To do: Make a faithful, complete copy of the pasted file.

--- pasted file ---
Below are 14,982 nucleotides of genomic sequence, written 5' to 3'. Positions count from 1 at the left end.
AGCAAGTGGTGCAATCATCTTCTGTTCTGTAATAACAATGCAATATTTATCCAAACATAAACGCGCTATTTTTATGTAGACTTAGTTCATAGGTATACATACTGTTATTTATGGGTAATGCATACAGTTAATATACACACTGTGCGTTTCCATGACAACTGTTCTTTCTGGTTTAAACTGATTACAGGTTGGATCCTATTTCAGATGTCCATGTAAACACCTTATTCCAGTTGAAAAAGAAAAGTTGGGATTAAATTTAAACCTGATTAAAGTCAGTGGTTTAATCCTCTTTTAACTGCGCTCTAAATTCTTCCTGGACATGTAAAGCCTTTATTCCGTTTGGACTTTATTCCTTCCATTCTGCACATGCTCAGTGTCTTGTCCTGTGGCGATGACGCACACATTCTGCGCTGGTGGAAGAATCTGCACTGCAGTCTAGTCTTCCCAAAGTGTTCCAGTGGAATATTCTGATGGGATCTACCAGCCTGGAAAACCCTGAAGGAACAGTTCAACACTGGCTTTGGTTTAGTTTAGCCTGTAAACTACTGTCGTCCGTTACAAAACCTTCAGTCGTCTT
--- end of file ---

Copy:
Below are 14,982 nucleotides of genomic sequence, written 5' to 3'. Positions count from 1 at the left end.
AGCAAGTGGTGCAATCATCTTCTGTTCTGTAATAACAATGCAATATTTATCCAAACATAAACGCGCTATTTTTATGTAGACTTAGTTCATAGGTATACATACTGTTATTTATGGGTAATGCATACAGTTAATATACACACTGTGCGTTTCCATGACAACTGTTCTTTCTGGTTTAAACTGATTACAGGTTGGATCCTATTTCAGATGTCCATGTAAACACCTTATTCCAGTTGAAAAAGAAAAGTTGGGATTAAATTTAAACCTGATTAAAGTCAGTGGTTTAATCCTCTTTTAACTGCGCTCTAAATTCTTCCTGGACATGTAAAGCCTTTATTCCGTTTGGACTTTATTCCTTCCATTCTGCACATGCTCAGTGTCTTGTCCTGTGGCGATGACGCACACATTCTGCGCTGGTGGAAGAATCTGCACTGCAGTCTAGTCTTCCCAAAGTGTTCCAGTGGAATATTCTGATGGGATCTACCAGCCTGGAAAACCCTGAAGGAACAGTTCAACACTGGCTTTGGTTTAGTTTAGCCTGTAAACTACTGTCGTCCGTTACAAAACCTTCAGTCGTCTT